Automated CI/CD of Multiple Projects Using TeamCity’s Kotlin DSL

In a previous article I described a way to organise low-latency products as multiple code bases which are bound together with a Maven Bill of Materials (BOM). Understandably, this requires setting up continuous integration and deployment for a large number of similar projects. Maintaining such setup manually in the face of change while ensuring its consistency will take a lot of effort.  In this article I will describe how the team at Chronicle Software has tackled these issues in different projects by writing code that does this for us, in the form of Kotlin DSL for TeamCity.

This guide will show how to configure the same set of CI/CD builds for multiple Maven project repositories of similar layout programmatically, following the DRY (don’t repeat yourself) principle. Following it will require a base knowledge of git, Maven and TeamCity but would not require knowledge of the Kotlin language, since all of the displayed code is self-explanatory.

Once you configure versioned settings for a TeamCity project, it will push a skeleton Maven configuration project to a repository of choice, which we will be working with.

Configuration as code

First, we introduce our own product management code into configuration scripts by adding the dependency to .teamcity/pom.xml. If you need any specific dependency settings file used during dependency resolving, such as specifying credentials for internal Maven repositories, upload them to the TeamCity <Root project>’s Maven Settings tab under the name mavenSettingsDsl.xml.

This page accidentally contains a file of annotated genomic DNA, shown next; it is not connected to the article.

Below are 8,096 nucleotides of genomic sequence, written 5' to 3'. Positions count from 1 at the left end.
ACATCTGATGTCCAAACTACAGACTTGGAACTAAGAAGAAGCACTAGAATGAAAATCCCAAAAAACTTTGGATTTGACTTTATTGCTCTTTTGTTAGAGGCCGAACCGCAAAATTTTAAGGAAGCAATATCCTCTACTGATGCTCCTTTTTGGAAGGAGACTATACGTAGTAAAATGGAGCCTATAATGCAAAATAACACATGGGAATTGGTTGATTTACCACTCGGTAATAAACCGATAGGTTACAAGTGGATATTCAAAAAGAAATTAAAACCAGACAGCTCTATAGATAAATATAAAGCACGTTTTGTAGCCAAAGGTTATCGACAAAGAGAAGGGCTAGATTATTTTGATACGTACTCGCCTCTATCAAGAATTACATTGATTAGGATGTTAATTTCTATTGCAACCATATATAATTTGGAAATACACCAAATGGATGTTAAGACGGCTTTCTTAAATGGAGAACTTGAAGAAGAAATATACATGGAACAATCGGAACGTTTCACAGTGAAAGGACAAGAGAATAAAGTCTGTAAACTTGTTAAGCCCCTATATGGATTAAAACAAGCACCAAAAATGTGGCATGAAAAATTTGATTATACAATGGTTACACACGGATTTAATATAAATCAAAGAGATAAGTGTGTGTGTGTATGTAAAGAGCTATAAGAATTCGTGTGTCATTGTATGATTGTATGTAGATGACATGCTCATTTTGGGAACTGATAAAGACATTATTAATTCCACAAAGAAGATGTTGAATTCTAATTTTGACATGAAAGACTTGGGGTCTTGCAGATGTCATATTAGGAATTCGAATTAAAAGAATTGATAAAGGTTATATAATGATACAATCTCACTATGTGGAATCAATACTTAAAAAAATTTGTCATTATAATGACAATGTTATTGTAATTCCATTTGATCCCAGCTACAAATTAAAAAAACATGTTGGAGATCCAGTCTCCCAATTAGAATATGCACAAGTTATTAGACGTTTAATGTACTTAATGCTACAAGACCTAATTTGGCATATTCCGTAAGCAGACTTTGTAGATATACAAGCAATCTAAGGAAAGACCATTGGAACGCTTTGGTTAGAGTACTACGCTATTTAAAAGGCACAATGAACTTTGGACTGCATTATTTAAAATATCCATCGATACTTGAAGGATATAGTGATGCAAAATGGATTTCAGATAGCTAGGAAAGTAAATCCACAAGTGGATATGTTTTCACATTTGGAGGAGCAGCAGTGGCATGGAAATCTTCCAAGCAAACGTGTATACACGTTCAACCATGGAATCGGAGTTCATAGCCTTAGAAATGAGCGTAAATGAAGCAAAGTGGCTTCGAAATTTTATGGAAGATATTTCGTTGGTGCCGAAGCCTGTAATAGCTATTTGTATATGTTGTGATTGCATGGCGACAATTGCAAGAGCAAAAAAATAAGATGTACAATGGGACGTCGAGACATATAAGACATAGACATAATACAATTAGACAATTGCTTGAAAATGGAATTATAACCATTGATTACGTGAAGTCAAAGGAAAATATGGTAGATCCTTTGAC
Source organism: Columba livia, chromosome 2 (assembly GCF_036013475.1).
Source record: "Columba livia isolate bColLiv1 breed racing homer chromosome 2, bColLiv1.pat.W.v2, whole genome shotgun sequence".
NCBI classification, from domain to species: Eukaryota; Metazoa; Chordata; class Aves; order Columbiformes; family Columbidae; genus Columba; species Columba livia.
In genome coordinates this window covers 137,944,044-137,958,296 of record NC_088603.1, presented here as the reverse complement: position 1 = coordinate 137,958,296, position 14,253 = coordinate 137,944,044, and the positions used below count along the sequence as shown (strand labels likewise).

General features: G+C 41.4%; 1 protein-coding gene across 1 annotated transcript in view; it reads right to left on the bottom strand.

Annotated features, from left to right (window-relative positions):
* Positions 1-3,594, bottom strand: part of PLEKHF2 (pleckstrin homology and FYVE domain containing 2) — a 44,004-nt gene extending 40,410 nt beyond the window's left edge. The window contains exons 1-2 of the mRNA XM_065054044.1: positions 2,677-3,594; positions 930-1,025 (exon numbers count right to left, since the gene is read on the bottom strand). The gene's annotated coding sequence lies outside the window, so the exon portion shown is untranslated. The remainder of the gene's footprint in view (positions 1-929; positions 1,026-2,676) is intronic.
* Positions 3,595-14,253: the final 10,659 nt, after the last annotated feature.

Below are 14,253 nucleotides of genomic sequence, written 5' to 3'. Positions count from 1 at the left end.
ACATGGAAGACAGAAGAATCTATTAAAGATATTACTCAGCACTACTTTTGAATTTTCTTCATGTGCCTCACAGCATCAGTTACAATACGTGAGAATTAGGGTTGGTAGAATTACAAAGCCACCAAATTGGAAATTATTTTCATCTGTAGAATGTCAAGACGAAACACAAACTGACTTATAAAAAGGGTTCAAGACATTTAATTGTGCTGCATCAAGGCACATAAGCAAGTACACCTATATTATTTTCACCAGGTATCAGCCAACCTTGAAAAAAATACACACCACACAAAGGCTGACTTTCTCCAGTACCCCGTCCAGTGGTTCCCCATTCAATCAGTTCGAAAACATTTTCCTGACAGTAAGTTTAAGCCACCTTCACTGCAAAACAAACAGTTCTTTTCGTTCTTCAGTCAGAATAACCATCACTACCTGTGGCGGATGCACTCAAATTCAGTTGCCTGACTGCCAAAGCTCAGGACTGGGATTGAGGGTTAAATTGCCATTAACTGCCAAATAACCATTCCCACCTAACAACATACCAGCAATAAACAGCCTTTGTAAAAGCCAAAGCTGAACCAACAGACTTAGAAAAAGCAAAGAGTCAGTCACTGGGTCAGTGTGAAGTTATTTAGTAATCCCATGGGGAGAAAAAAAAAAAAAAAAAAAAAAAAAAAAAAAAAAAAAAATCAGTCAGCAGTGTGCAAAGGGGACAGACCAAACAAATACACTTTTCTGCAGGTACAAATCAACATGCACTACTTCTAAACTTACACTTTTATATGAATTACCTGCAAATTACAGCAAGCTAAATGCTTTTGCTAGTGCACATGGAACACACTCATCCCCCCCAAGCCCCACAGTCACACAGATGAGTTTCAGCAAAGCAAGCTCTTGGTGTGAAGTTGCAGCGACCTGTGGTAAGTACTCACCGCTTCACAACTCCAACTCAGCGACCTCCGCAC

<dependency>
  <groupId>software.chronicle</groupId>
  <artifactId>release-automation</artifactId>
  <version>1.0.21</version>
</dependency>

Then we start working on .teamcity/setting.kts Kotlin script file, adding all of our products as TeamCity projects in a data-driven fashion based on our existing Products enum:

version = "2021.2"

project {
   description = "Chronicle Software’s Low Latency Microservice Products"
   template(GitHubTriggerNotify)

   subProjects(*subProjectsFromReleaseAutomation())
}

fun subProjectsFromReleaseAutomation(): Array<Project> {
   val projects = ArrayList<Project>()

   for (product in Product.values()) {
       projects.add(Project {
           id = RelativeId(product.name)

           name = product.name
           description = product.gitUrl().replace("git@github.com:", "https://github.com/").replace(".git", "")

Continuing the same script, every product will have its GitHub repository set up:

           vcsRoot(GitVcsRoot {
               id = RelativeId(product.toString() + "_GitHub")

               name = product.name + " GitHub Repository"

               url = product.gitUrl()
               branch = "refs/heads/main"
               branchSpec = "+:refs/heads/(*)"

               authMethod = uploadedKey {
                   uploadedKey = "teamcity-kotlin-dsl"
               }
           })

After that, a snapshot deploying build is configured for every product, to be triggered when a commit is pushed to main branch and deploy the SNAPSHOT artifacts to our Maven repository:

           buildType {
               id = RelativeId(product.name + "_DeploySnapshot")
               name = "Deploy Snapshot"

               description = product.name + " SNAPSHOT artifacts deployment"

               vcs {